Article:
For young people, it offers a practical way of paying for their studies, in a country with a high rate of unemployment, especially among the under thirties. It is a business that generates 105 billion CFA every year (around €160 million or US$172 million), none of which reaches the state coffers, as no taxes are paid on it. The government is caught between a rock and a hard place. Any attempt to halt the activity would face fierce public opposition (both from those who are part of the network and the customers who have become accustomed to more affordable prices), as well as depriving the whole country of its main supply of fuel.

Stability in Benin is totally dependent on this business and the people controlling it.

 

Jochua Leoto buys petrol at a Nigerian service station.

Photo: Javier Corso

Jochua Leoto, a smuggler from Towé (Benin), buys petrol at a Nigerian service station, very close to the border with the Plateau region of Benin, then takes it back to his country. The transaction takes place in naira, the currency of Nigeria, whilst one of the employees fills the jerry cans.

 

Jochua’s children load dozens of jerry cans.

Photo: Javier Corso

Jochua’s children load dozens of jerry cans into the back of the vehicle their father will use to cross the border and distribute the petrol throughout the country.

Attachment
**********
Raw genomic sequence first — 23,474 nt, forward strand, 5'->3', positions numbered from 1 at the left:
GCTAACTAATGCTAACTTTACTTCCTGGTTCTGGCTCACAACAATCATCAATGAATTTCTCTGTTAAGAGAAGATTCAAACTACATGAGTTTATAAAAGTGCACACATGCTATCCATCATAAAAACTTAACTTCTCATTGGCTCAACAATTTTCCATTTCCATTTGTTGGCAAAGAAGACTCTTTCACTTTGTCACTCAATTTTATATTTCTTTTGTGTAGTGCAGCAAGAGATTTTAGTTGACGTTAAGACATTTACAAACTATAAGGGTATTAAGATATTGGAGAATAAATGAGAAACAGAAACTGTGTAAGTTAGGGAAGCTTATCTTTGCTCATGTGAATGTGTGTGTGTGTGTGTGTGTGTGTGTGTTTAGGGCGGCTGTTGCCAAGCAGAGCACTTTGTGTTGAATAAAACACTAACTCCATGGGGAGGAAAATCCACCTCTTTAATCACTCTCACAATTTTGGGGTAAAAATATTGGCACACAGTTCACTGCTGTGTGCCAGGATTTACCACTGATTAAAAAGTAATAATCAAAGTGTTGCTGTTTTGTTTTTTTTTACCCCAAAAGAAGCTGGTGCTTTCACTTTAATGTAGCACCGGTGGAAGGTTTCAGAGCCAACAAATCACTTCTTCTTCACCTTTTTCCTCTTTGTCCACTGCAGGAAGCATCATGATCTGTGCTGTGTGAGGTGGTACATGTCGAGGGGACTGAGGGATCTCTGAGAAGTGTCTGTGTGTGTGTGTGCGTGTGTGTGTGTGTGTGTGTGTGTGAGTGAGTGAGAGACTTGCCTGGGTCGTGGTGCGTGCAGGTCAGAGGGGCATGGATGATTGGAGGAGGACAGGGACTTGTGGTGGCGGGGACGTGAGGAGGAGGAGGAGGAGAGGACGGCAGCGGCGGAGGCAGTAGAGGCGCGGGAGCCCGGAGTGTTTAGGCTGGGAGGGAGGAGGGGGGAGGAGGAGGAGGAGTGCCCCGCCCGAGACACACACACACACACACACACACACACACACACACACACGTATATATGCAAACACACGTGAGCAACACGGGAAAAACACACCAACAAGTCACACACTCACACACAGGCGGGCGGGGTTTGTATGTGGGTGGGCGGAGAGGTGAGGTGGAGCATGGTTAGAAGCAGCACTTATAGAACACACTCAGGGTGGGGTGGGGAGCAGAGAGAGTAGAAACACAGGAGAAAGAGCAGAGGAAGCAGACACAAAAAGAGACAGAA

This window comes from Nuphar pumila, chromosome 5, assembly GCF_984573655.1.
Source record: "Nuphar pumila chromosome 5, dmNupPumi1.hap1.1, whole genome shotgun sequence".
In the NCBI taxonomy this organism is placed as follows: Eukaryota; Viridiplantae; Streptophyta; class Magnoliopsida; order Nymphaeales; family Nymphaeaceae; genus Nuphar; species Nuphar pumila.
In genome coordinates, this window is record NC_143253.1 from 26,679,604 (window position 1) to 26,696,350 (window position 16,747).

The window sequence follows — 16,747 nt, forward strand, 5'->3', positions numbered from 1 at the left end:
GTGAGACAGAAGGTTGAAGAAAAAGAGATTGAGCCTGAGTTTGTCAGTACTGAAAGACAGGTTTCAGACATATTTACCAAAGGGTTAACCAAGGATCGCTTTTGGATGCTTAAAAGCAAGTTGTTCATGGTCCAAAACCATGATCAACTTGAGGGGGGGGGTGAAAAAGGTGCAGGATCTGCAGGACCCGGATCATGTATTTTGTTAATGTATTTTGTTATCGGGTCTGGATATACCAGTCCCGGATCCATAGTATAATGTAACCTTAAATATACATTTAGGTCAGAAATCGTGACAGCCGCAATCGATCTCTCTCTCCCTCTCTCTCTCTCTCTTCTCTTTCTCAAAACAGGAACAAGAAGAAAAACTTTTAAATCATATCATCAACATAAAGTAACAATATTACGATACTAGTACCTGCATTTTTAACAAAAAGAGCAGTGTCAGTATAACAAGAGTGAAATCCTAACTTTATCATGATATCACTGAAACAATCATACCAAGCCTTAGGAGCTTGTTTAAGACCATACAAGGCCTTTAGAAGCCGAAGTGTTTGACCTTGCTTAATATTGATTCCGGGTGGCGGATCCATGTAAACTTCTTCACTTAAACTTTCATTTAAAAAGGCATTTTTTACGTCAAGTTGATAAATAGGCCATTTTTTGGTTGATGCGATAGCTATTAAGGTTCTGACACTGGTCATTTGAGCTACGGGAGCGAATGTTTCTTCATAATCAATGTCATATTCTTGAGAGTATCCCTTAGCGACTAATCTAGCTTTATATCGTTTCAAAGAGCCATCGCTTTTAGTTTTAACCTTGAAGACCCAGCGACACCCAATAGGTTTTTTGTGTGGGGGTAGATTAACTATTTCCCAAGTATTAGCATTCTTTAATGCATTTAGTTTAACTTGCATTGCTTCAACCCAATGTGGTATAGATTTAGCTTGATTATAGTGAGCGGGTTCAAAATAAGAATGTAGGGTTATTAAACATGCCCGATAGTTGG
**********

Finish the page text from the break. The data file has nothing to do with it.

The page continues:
Ifangni River is an alternative route for smuggling illegal petrol between Nigeria and Benin.

Photo: Javier Corso

Another smuggling route used is the Ifangni River, in the Plateau region, the cradle of the illegal petrol trade between Nigeria and Benin. It is one of the shortest and safest waterways avoiding border controls. Thousands of jerry cans are unloaded and distributed among the drivers, who take charge of delivering them by road within the country.

 

Hundreds of men with motorbikes are waiting on the shore.

Photo: Javier Corso

When the merchandise arrives on Beninese soil, hundreds of men with motorbikes are waiting on the shore for the jerry cans bearing the initials of their bosses. Their first job is to identify their cans, then load and securely fasten them to their bikes.

 

Transporters drive their motorbikes loaded with jerry cans to cities and villages.

Photo: Javier Corso

The mission of these transporters known as “human bombs” is to drive their motorbikes across winding, forest paths until they reach the paved routes leading to urban centres. The slightest accident involving one of these drivers can cause hundreds of deaths in a built up area. An explosion in Cotonou, in 2006, killed almost a hundred people and injured dozens.

 

The distribution of the merchandise to roadside vendors starts.

Photo: Javier Corso

The drivers, following a pre-arranged route, distribute the merchandise to the various roadside petrol vendors.

 

Women and children occupy the last rung of the illegal petrol trade hierarchy.

Photo: Javier Corso

They are often in charge of the roadside stalls. They spread themselves out along the side of roads and paths, mainly in Benin’s towns and cities. The constant exposure to the fumes and the accidental ingestion of petrol has a devastating impact on their health.

This article has been translated from Spanish.